Yeah, but…George Orwell’s doublethink affects war.

To the Editor:
    There were many photographic images from Vietnam that turned public opinion against that war:  a young naked girl running from a village that had been hit with napalm, bodies of women and children lying in a ditch at My Lai, bombs falling like rain from B-52s.  A particularly graphic picture was of a Vietnamese general killing a handcuffed man suspected of being Viet Cong with a pistol shot to the head.  These images flew in the face of a general belief that we were not only there justly but that we “respected life” differently than did other races.  War scrambles ideas in odd ways (the My Lai massacre became a war crime, but napalm, white phosphorus, saturation bombing, and Agent Orange did not) but George Orwell was brilliant in linking Doublespeak and perpetual war in the slogan, War is Peace.  Such “Doublethink” allows us to accept that which is not true as Truth, that we are righteous when we are not, and, let’s face it, we are there.  Torture is termed “enhanced interrogation”, the death of innocent people is “collateral damage”, “saving lives”, never an issue in revolutions across Black Africa, is a rationale for firing cruise missiles into oil-producing Libya, not having “boots on the ground” means we are not engaged while predator drones serve as emotionally detached, video game assassins.  The saddest part is that, unlike mental illness, Doublethink is a conscious disconnect from reality.  Those who believe assassination is “justice served” are, in truth, following in the same footsteps as John Wilkes Booth, Lee Harvey Oswald, James Earl Ray, Sirhan Sirhan, and Osama Bin Laden himself.  We know it, but we don’t care.

Humanitarian War

To the Editor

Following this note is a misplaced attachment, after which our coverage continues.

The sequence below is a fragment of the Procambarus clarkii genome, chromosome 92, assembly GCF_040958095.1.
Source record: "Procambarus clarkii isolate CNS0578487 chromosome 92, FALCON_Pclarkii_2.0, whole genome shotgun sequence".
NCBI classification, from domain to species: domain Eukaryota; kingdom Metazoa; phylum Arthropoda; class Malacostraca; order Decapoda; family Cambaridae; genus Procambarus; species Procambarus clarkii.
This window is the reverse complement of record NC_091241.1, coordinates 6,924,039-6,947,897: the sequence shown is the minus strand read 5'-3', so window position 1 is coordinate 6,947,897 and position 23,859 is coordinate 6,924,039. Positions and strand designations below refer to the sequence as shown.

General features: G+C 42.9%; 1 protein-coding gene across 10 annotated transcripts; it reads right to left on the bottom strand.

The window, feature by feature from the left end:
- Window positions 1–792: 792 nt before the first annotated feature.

American history is filled with a long and almost continuous succession of wars.  From the beginning we fought wars of independence, of unification and expansion.  We fought a “War to End All Wars” and a “World War” against two powerful nations with ambitions of Empire and then embarked upon a “Cold War” during which we amassed a mind-boggling nuclear arsenal aimed at the Soviet Union, formerly an invaluable ally against Nazi Germany.  During this time, despite the warning of departing President Dwight Eisenhower against the rise of a “Congressional military industrial complex”, the budget for the War Department , expediently renamed the Department of Defense, grew astronomically.  With the collapse of the Soviet Union and the vanished threat of nuclear war and spread of global Communism, a hope of beating our swords into plowshares briefly arose until the attacks of 911 elevated the threat level of a few thousand Third World radical Islamists somehow equal to that of Hitler. Mussolini, Tojo, and a possible nuclear holocaust.  We have been engaged in “hot” wars in the Middle East ever since and our “defense” budget exceeds that of the rest of the world combined.  We are also the largest exporter of military hardware and, sadly, we have no jobs available should we begin bringing our soldiers home.  And now, despite Martin Luther King’s shining legacy of non-violence in the Civil Rights Movement and Barack Obama’s (perhaps only hopefully pre-emptive) Nobel Prize for Peace, in our “humanitarian war” in Libya we seem to have fully achieved the double-think mindset of George Orwell’s 1984 that, indeed, “War is Peace”.  It is not a comfortable place to be.